Author & Consultant
Language provides the lenses through which we view the world. And, when those lenses restrict us from seeing beyond the walls we’ve built, we need to put on a brand new pair and discover the possibilities we couldn’t even see before.
One of the easiest ways to capture the importance of language is to ask yourself a few quick questions:
When you hear the word “school,” what images come to mind?
If you attended a traditional school growing up, you might conjure up images of big empty hallways lined with personal lockers, classroom doors shut off to the rest of the world with rigid rows of desks inside, and chalkboards with bullet points of information you need to memorize for the upcoming test.
Now, imagine being asked to wipe clean your canvas of memories and start from scratch. If you were asked what a “school” is, you can’t help but paint a strikingly similar picture. And, even if you can get your mind stretched beyond these traditional notions of school, you’re still in a single building where all learning occurs, aren’t you? The power of language is strong—almost uncanny in its ability to pull us back into old models or norms of thinking, even without our noticing it.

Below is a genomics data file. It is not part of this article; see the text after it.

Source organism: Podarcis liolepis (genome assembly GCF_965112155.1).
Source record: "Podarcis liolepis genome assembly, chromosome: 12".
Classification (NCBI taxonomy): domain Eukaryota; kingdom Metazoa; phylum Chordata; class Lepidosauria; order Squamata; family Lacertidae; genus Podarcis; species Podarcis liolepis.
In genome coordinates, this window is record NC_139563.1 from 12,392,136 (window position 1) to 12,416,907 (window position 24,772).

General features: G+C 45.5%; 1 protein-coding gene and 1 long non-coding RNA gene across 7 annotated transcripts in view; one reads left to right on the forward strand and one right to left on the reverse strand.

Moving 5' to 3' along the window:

On the other hand, if you were asked to imagine a “learning environment,” you’ll notice the confining walls and traditional assumptions start to slip away. You might think, “Well, our community center is a place of learning and so is the history museum. Oh! And, kids love learning at the library.” It’s invigorating, right?
Let’s try another one.
When you hear the word “teacher” or “student,” what characteristics do these individuals have?